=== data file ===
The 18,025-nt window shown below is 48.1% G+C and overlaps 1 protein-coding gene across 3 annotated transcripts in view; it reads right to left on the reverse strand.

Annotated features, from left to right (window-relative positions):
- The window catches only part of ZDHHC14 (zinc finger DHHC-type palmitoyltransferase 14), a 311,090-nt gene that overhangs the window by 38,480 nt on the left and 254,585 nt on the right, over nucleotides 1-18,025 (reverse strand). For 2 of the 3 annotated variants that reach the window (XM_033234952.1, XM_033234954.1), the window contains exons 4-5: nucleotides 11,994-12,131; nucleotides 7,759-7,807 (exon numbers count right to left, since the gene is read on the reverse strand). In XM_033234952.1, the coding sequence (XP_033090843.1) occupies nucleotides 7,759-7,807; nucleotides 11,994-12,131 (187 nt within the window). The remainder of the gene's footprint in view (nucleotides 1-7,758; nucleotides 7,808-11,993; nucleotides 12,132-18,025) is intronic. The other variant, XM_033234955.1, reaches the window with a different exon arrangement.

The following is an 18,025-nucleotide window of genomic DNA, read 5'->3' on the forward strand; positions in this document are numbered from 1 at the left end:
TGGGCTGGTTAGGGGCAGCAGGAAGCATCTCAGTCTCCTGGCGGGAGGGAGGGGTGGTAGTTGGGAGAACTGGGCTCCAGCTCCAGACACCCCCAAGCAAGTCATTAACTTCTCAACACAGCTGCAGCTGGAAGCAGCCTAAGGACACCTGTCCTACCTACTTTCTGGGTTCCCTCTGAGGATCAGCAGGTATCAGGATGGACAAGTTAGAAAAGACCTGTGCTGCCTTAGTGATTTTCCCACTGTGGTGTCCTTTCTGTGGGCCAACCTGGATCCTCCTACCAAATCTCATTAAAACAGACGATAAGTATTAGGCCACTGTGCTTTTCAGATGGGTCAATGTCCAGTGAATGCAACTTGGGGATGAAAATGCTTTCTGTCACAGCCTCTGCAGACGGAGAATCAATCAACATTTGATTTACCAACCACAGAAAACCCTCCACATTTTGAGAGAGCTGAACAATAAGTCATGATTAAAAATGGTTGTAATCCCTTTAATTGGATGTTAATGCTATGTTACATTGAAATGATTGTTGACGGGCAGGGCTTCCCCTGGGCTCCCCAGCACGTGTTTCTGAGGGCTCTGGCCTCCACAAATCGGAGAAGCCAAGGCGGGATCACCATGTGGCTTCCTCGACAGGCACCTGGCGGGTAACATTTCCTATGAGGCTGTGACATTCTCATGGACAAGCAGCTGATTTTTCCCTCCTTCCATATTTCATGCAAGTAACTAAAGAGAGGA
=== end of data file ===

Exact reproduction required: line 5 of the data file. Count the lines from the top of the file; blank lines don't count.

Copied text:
TGGGCTGGTTAGGGGCAGCAGGAAGCATCTCAGTCTCCTGGCGGGAGGGAGGGGTGGTAGTTGGGAGAACTGGGCTCCAGCTCCAGACACCCCCAAGCAAGTCATTAACTTCTCAACACAGCTGCAGCTGGAAGCAGCCTAAGGACACCTGTCCTACCTACTTTCTGGGTTCCCTCTGAGGATCAGCAGGTATCAGGATGGACAAGTTAGAAAAGACCTGTGCTGCCTTAGTGATTTTCCCACTGTGGTGTCCTTTCTGTGGGCCAACCTGGATCCTCCTACCAAATCTCATTAAAACAGACGATAAGTATTAGGCCACTGTGCTTTTCAGATGGGTCAATGTCCAGTGAATGCAACTTGGGGATGAAAATGCTTTCTGTCACAGCCTCTGCAGACGGAGAATCAATCAACATTTGATTTACCAACCACAGAAAACCCTCCACATTTTGAGAGAGCTGAACAATAAGTCATGATTAAAAATGGTTGTAATCCCTTTAATTGGATGTTAATGCTATGTTACATTGAAATGATTGTTGACGGGCAGGGCTTCCCCTGGGCTCCCCAGCACGTGTTTCTGAGGGCTCTGGCCTCCACAAATCGGAGAAGCCAAGGCGGGATCACCATGTGGCTTCCTCGACAGGCACCTGGCGGGTAACATTTCCTATGAGGCTGTGACATTCTCATGGACAAGCAGCTGATTTTTCCCTCCTTCCATATTTCATGCAAGTAACTAAAGAGAGGA